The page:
GM board nixes early release, forms study committee

Shawn Cunningham
© 2022 Telegraph Publishing LLC

School board chairs Paul Orzechowski, left, and Joe Fromberger preside over the meetings. Photos by Shawn Cunningham

In a long and winding meeting on Wednesday night, the Green Mountain Unified School District board eliminated the Tuesday early release for professional development at Cavendish Town Elementary School for the 2022-23 school year and, with the Ludlow Mount Holly Unified Union School District, voted to set up a joint committee to study an “improved model” for professional development for all Two Rivers schools for the 2023-24 school year.

The scheduling decision comes on the heels of several meetings in which the public – especially parents – have been asked to comment on whether an early release for professional development should be instituted in the other four schools in the Two Rivers Supervisory Union. Most of those who have weighed in have been opposed citing the difficulty of working parents accommodating new child care schedules as well as the loss of in-person instruction when students have already lost so much during the Covid-19 pandemic.

Superintendent Lauren Fierman said she looks at the system as a whole, not as individual town schools. Telegraph file photo

Those in favor of the early release/professional development arrangement say that it’s part of the reason that Cavendish students do better on standardized tests than those in other schools in the SU. Opponents have say the test performance is a result of Cavendish’s small class sizes. Chester-Andover has 240 students in K-6 while Cavendish has 81.

Superintendent Lauren Fierman told the meeting that residents have looked at the schools as extensions of their individual towns while she has to approach the education system as a whole. Her objective, she said, is that all students get the same instruction with the same objectives and that all teachers get the same level of professional development.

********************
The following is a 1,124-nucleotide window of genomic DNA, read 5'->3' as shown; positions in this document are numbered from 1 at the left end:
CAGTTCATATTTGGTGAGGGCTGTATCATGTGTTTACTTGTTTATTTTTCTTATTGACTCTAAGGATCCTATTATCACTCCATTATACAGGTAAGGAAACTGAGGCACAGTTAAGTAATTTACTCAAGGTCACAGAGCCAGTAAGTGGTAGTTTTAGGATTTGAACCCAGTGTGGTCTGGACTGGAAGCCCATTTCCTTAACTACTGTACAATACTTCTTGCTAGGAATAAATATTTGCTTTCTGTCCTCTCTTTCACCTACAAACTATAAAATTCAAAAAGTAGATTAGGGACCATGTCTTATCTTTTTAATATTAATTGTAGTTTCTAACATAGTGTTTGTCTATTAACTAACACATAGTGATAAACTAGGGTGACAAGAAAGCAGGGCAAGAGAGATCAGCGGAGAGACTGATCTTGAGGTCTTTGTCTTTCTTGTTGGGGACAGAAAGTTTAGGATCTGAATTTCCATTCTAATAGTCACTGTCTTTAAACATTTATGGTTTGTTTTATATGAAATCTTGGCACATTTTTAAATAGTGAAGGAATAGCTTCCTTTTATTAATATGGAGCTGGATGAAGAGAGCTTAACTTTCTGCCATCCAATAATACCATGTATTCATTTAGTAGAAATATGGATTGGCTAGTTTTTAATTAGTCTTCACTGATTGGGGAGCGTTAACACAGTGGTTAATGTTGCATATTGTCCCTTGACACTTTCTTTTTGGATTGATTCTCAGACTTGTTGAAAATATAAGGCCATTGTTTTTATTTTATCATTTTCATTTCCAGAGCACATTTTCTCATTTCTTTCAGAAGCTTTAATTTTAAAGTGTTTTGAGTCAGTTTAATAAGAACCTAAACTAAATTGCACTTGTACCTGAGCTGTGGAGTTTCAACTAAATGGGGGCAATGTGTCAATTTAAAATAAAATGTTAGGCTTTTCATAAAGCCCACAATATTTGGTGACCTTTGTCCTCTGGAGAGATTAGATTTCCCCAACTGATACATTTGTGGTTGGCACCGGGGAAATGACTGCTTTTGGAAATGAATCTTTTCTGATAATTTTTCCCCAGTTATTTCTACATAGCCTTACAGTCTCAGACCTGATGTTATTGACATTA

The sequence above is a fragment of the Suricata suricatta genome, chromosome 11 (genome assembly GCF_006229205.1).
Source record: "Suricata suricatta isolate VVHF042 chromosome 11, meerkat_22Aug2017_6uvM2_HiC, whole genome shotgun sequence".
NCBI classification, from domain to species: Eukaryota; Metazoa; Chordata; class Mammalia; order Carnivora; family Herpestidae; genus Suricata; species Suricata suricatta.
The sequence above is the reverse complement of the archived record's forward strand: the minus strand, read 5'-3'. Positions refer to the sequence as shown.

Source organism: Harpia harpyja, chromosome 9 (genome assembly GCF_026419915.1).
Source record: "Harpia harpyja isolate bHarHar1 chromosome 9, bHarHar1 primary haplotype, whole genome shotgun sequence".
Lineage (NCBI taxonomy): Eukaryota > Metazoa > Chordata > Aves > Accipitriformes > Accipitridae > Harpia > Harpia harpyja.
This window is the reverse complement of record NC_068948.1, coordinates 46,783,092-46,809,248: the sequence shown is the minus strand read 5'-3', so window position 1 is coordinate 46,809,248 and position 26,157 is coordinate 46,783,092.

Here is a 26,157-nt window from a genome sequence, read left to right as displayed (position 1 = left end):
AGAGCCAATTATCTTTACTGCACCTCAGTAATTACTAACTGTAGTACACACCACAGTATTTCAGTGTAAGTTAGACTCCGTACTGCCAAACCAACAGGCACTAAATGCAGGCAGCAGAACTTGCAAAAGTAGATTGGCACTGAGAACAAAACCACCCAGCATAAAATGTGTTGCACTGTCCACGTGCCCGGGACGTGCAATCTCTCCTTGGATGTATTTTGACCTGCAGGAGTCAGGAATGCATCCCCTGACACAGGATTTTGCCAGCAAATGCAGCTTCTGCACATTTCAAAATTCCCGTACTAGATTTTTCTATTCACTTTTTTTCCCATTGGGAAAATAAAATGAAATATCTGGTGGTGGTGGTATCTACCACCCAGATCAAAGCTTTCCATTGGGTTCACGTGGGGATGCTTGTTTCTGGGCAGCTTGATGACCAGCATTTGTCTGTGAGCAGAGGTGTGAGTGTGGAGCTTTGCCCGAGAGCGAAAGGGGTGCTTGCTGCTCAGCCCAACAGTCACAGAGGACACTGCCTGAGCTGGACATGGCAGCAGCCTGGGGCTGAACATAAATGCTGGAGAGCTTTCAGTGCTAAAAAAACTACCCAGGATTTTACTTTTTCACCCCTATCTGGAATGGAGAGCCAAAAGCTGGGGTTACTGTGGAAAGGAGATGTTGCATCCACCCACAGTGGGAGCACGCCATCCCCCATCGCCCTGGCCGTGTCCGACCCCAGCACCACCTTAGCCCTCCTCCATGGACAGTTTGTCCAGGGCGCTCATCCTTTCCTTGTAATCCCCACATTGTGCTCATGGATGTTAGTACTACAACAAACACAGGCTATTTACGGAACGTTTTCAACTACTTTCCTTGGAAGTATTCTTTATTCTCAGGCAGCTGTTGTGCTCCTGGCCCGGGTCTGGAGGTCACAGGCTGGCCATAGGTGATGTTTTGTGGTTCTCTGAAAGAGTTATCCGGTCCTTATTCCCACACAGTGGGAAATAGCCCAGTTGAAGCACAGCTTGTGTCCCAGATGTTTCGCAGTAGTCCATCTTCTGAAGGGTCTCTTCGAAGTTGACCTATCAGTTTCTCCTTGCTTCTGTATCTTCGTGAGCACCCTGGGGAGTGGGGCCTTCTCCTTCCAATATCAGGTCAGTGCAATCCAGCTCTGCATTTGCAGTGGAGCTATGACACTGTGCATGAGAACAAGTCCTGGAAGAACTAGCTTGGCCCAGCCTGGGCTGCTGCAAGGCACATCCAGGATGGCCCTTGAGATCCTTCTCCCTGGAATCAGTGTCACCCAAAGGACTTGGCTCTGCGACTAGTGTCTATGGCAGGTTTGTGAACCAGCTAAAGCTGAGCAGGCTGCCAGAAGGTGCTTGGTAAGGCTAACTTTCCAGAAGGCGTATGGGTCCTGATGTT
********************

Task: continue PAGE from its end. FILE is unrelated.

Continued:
“If I’ve got five third-grade classes in the same building, and I would tell you as parents … that four of the third-grade classes go home at three o’clock each day and one third-grade class goes home at 12:30, and the teacher in one class gets three hours of professional development while the other four don’t,” said Fierman who has spoken in favor of both more professional development and aligning the schedules of the schools in the supervisory union

GM board member Abe Gross calls Chester-Andover a failed school

After public comments were wrapped up, board member Abe Gross moved to “adopt the embedded collaboration and professional development model for the entire district after the current manner of Cavendish Town Elementary school, while maintaining the current number of classroom instructional hours of Chester-Andover Elementary School.”

GM board chair Joe Fromberger asked Gross to hold his motion until the board heard from Fierman, but Gross said that the board had heard from her on several occasions and that it was time to discuss it and vote.

Gross’ poster showing the percentage of proficiency in the elementary schools of the SU